From Mexico’s Sonora Desert to the wintery archipelagos of Patagonia, mining companies are dusting off mothballed projects to take advantage of this new economic imperative and bullish pricing conditions for gold, copper and iron ore. In Peru alone five projects with an estimated total capex of $3.4 billion are expected to begin construction in 2021, according the Ministry of Mines.

China’s economic stimulus, and its voracious appetite for manufacturing inputs such as iron ore, have sent that commodity on a rapid rise to all-time record highs. In early December iron ore futures price on the Dalian Commodity Exchange, used in China for its domestic market, hit a record $141.45 a tonne. Recently, Brazil’s Vale, the world’s largest iron ore producer, said its 2021 output is expected to be between 315 million and 335 million tonnes. Those levels undershoot analyst targets, setting the market up for even higher prices because of feared scarcity issues.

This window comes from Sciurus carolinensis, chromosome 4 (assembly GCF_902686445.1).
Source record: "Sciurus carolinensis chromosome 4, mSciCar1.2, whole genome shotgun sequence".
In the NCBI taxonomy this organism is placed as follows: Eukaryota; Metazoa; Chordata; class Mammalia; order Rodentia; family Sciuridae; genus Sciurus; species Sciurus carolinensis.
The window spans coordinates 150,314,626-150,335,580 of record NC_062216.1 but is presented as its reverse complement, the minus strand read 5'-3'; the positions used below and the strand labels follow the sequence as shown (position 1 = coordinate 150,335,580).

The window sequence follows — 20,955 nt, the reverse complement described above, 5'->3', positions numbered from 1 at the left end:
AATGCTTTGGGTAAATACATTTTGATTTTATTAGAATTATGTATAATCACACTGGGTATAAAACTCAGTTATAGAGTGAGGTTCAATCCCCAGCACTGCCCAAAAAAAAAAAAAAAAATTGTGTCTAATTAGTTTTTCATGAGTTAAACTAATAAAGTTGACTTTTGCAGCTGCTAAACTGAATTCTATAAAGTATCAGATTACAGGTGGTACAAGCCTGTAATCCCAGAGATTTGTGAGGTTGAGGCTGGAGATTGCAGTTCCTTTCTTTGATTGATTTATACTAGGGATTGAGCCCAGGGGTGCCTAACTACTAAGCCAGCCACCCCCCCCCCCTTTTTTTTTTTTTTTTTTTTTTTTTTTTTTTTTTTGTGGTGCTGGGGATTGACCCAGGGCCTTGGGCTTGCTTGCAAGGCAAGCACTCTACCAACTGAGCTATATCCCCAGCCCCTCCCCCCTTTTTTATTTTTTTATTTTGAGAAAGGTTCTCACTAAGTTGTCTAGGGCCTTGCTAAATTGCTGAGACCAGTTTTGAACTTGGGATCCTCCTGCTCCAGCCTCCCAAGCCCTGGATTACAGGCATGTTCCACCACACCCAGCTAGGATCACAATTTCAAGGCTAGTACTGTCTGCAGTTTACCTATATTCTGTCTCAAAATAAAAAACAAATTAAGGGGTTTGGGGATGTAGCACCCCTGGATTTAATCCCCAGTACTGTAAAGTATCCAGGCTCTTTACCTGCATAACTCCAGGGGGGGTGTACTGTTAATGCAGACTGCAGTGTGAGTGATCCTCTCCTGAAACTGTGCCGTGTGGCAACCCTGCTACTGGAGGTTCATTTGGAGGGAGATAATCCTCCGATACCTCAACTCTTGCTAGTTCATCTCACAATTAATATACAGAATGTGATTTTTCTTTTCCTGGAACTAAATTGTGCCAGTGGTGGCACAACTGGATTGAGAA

Combined debt and equity offerings for the third quarter surged 80% to $12.9 billion during the third quarter according to Mark Ferguson Director of Metals & Mining Research at S&P Global Market Intelligence. Latin American projects accounted for 26% of the sum that could be reasonably allocated by geographical regions. When it comes to future mine finance, “Latin America will definitely outperform in 2021” according to Ferguson.

However, after an almost decade long bear market, the share prices of many mining firms are trading far below their peak during the 2010-2013 commodity boom. Equity raises at such prices remain unattractive.